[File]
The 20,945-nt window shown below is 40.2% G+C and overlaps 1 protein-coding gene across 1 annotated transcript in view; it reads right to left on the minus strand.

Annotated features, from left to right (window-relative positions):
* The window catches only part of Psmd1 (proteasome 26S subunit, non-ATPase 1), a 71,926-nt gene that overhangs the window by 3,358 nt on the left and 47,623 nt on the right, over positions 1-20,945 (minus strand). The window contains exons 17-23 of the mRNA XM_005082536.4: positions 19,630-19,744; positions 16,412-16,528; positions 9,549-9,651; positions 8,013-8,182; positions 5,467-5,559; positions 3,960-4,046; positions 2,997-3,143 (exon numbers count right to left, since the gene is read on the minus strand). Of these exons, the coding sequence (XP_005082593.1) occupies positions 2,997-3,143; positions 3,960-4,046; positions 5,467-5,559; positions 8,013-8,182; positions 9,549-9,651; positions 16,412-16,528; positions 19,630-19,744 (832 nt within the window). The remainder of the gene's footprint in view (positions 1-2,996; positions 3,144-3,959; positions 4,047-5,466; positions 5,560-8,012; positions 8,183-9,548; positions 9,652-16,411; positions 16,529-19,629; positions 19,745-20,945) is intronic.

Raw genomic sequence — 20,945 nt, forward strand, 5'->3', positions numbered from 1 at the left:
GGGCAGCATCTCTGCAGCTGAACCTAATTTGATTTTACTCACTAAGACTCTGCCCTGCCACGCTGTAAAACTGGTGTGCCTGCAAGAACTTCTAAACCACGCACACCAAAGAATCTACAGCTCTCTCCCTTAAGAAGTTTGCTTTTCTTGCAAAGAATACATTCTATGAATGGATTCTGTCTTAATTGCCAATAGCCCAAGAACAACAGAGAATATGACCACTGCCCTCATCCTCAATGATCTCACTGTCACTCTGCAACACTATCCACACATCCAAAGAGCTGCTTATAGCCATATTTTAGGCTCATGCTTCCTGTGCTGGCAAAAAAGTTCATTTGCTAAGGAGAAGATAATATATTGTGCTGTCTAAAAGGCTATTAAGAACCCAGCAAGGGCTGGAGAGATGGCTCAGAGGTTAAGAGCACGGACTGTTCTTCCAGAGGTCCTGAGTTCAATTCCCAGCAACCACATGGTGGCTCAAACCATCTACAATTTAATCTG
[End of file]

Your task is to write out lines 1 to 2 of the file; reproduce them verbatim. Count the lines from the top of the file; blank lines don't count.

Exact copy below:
The 20,945-nt window shown below is 40.2% G+C and overlaps 1 protein-coding gene across 1 annotated transcript in view; it reads right to left on the minus strand.

Annotated features, from left to right (window-relative positions):